Basically, they use an infrared projector in order to project (the surprise!) a number of infrared dots (usually 6 of them) on some object, serving as a marker. The hand held device is composed of two cameras, one scenic, and another infrared one. The IR camera is looking for the projected dots, and calculates the distances between them. The device calculates using those distances the alignment and position of the augmented object, and thus can annotate images taken by the scenic camera. Which is pretty cool.
The obvious downsides of this method is the use of two cameras (though, I don't think it's impossible to combine them both into one), and the limited number of markers. Unlike the visual makers we all learned to hate, with their many white and black bits, with the IR markers, one cannot simply rearrange the "dots" in order to get a new marker, since the dots' positions determine the direction of the object. Maybe adding few more dots to the jumble can relieve this problem. Another major problem with this technique is that a projector can only mark a limited number of objects, so if we wanted to implement this method in order to augment museum items, we would need numerous projectors.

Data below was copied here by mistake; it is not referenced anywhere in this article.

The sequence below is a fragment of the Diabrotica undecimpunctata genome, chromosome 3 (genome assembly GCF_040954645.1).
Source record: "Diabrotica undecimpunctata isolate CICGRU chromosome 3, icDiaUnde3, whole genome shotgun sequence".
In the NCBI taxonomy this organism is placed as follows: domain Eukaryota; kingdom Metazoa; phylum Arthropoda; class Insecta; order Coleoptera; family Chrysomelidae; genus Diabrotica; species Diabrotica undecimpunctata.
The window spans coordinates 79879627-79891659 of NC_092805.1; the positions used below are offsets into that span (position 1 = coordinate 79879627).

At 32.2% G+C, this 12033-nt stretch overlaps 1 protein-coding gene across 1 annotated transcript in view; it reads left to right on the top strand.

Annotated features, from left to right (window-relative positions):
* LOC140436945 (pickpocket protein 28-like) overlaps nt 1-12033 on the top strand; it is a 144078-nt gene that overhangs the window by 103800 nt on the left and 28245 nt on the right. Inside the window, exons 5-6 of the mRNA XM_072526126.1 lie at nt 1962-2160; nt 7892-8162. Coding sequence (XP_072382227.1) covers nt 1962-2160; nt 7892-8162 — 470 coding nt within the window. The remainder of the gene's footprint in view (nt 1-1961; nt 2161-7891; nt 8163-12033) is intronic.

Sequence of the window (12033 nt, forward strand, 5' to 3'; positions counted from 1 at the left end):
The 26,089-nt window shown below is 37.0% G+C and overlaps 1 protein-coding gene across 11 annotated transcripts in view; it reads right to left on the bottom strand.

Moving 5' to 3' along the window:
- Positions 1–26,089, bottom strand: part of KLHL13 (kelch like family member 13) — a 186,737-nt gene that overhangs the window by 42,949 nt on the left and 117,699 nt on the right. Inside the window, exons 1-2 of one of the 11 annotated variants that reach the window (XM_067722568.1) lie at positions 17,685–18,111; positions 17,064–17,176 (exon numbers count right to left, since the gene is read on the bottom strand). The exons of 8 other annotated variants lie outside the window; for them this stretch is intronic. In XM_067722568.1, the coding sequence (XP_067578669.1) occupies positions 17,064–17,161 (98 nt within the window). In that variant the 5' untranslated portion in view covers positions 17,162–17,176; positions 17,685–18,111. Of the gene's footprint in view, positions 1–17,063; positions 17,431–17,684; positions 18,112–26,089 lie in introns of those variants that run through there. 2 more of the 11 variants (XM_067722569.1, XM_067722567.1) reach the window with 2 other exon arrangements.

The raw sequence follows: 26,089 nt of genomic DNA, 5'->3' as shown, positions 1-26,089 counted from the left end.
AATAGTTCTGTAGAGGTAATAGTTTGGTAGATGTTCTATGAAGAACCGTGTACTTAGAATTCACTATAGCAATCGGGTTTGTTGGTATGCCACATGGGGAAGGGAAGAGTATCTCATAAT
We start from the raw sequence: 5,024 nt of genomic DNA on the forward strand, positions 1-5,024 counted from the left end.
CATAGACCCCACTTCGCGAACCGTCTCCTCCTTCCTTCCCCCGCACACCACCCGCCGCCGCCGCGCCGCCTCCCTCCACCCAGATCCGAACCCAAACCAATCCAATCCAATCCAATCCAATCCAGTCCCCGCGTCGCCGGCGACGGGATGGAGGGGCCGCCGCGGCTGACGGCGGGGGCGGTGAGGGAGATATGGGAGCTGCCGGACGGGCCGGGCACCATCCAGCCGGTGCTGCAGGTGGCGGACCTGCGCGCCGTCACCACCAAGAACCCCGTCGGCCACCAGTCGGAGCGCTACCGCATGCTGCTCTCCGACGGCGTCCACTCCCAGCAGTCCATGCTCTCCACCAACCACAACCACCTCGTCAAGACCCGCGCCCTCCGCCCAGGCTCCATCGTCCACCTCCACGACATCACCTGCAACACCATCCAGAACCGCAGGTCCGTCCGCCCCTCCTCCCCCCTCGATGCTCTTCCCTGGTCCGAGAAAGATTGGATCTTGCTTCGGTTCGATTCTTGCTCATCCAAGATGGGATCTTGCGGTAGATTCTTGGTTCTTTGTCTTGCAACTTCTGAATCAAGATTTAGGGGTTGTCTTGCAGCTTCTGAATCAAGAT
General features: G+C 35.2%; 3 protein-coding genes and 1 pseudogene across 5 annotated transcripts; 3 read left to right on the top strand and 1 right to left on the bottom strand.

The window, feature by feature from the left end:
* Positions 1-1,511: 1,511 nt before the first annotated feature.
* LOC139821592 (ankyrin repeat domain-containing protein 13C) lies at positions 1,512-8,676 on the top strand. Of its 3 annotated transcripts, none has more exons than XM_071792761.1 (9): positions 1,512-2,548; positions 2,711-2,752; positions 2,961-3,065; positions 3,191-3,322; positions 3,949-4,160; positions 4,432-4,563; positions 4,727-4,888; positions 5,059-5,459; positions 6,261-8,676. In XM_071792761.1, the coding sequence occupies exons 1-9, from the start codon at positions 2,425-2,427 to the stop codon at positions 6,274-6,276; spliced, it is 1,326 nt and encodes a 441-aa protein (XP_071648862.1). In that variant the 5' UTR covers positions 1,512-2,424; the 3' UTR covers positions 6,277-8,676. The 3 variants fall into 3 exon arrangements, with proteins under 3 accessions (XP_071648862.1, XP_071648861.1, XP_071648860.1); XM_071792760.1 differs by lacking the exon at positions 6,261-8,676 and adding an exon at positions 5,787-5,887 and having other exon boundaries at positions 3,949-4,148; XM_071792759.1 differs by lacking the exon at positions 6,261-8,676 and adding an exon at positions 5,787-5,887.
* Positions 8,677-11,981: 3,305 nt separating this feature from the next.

Wang, Liu, Wang, Infrared Marker Based Augmented Reality System for Equipment Maintenance, International Conference on Computer Science and Software Engineering, 2008